Are Schools Really Broken Or Are We Ignoring the Built-In Inequalities?


There's a lot of discussion in some policy circles about how broken the education system is, but in an article in The Atlantic Jack Schneider argues that phrase has more than a little myth about it. Schneider doesn't deny that there are plenty of things that need to change about how the nation's children are educated, but he cautions that the "broken system" message may make it easier for the public to accept half-baked ideas from reformers without recognizing the strides public education has also taken over the last hundred years.

Schneider also points to how this dominant narrative "denigrates schools and communities." Teacher satisfaction is low, with many educators contemplating leaving the profession. And parents say they are dissatisfied with the public school system, even when they report positive direct experiences with their own child's school. Schneider writes that the campaign to change "broken schools" may be having an even darker effect:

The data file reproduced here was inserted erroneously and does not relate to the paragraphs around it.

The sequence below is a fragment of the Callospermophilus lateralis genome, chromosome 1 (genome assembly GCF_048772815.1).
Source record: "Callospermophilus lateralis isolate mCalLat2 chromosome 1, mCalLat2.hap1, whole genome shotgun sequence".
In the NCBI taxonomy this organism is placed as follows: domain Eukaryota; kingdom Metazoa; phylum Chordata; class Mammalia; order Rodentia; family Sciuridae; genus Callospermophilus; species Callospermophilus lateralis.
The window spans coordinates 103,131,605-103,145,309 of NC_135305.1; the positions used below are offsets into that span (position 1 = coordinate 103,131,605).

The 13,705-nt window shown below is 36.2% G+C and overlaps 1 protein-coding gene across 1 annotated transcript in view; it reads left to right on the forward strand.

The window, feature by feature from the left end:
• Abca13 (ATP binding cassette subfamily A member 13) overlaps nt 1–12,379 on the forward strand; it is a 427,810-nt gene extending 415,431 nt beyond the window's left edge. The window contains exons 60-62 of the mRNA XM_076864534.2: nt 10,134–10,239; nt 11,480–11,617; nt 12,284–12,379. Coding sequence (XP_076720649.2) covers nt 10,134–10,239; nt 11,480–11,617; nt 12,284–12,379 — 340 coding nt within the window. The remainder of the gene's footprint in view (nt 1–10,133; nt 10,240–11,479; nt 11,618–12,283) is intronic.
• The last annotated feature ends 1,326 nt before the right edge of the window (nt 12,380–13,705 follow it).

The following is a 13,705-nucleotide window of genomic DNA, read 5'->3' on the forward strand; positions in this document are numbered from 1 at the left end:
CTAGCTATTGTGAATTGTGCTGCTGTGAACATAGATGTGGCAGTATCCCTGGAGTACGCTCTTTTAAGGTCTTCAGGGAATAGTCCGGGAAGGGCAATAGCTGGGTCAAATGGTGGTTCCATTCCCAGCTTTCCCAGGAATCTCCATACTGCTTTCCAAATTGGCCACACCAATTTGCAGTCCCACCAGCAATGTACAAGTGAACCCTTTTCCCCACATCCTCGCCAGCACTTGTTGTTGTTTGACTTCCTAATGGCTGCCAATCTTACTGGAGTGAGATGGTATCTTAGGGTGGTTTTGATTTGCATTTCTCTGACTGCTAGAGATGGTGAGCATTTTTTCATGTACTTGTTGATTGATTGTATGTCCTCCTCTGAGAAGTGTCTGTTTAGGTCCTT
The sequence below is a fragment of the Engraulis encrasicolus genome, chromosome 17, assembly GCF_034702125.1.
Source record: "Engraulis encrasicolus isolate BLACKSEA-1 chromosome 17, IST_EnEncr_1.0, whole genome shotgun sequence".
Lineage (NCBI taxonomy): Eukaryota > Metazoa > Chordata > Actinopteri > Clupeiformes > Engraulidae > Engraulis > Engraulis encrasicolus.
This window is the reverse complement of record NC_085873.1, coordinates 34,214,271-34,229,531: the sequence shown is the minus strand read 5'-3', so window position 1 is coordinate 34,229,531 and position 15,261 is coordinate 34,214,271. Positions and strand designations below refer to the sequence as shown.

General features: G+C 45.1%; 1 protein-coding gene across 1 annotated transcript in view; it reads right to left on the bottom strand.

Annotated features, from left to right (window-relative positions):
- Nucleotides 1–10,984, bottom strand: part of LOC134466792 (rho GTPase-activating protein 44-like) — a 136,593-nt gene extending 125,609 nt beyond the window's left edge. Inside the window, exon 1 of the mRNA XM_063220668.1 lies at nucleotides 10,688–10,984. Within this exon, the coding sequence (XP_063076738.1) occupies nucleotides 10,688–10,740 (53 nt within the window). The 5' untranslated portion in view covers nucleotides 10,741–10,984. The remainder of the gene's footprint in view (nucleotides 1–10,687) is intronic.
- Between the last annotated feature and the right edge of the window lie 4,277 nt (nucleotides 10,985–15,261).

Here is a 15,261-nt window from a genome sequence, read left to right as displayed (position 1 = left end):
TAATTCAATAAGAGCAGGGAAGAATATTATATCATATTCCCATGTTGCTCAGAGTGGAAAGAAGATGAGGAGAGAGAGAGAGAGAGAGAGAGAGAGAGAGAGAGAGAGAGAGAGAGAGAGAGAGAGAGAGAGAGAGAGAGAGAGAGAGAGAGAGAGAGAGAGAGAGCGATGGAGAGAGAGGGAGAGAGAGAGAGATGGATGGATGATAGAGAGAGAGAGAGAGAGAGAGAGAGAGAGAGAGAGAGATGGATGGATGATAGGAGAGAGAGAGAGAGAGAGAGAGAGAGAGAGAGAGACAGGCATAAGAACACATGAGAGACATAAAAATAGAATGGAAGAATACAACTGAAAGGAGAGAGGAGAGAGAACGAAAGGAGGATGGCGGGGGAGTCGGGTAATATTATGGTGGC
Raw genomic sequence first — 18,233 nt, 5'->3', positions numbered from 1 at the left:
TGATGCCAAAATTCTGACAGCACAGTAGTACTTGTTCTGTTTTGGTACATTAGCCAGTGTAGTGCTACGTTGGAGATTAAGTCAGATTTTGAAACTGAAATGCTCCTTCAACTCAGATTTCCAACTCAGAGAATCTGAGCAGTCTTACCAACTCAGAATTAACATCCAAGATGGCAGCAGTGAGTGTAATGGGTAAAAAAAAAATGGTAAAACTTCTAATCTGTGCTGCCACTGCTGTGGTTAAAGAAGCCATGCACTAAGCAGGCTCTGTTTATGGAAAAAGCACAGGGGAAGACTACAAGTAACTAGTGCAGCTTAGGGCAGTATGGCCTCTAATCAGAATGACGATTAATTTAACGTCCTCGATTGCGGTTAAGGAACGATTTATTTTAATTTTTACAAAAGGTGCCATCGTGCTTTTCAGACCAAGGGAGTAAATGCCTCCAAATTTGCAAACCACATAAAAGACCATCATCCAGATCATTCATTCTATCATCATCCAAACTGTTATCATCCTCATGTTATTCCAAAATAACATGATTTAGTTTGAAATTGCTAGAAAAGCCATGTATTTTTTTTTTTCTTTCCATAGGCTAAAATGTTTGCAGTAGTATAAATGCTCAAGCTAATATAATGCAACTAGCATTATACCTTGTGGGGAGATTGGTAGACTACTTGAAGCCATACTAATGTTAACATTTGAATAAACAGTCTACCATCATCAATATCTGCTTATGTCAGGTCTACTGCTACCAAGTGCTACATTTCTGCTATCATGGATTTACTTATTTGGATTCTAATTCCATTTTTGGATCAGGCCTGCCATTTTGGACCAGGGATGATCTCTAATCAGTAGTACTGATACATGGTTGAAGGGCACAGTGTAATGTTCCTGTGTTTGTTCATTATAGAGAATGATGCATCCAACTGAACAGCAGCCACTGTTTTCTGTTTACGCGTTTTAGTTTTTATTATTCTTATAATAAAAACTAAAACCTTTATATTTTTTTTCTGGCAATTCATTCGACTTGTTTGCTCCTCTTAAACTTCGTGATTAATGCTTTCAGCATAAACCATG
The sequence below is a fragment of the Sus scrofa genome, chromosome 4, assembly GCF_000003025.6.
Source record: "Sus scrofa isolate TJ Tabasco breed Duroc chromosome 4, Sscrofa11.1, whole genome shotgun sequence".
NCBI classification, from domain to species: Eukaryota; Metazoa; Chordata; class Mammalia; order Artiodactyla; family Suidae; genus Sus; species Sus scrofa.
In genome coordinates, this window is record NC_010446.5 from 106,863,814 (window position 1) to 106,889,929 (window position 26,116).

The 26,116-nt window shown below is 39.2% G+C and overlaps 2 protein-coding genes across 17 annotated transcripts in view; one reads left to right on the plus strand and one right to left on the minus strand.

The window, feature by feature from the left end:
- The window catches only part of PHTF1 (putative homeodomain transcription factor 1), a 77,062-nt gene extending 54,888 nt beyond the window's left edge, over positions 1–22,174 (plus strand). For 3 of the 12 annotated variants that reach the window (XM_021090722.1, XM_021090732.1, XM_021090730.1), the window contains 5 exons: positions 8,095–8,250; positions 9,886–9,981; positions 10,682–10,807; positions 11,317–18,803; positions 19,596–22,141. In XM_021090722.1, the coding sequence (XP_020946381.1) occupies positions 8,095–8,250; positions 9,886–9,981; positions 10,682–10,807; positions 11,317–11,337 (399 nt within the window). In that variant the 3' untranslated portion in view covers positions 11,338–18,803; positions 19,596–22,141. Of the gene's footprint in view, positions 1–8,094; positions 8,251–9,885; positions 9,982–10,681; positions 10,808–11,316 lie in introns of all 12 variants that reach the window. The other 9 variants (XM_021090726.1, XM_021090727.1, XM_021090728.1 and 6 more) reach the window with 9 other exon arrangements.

"Perhaps the most serious consequence of the 'broken system' narrative is that it draws attention away from real problems that the nation has never fully addressed. The public-education system is undeniably flawed. Yet many of the deepest flaws have been deliberately cultivated. Funding inequity and racial segregation, for instance, aren't byproducts of a system that broke. They are direct consequences of an intentional concentration of privilege. Placing the blame solely on teacher training, or the curriculum, or on the design of the high school—alleging 'brokenness' —perpetuates the fiction that all schools can be made great without addressing issues of race, class, and power. This is wishful thinking at its most pernicious.

This is not to suggest that there is no space for criticism, or for outrage. Students, families, and activists have both the right and the responsibility to advocate for themselves and their communities. They know what they need, and their needs have merit. Policymakers have a great deal to learn from them."

Schneider's full article is a thought-provoking read, challenging many of the headlines that have become common.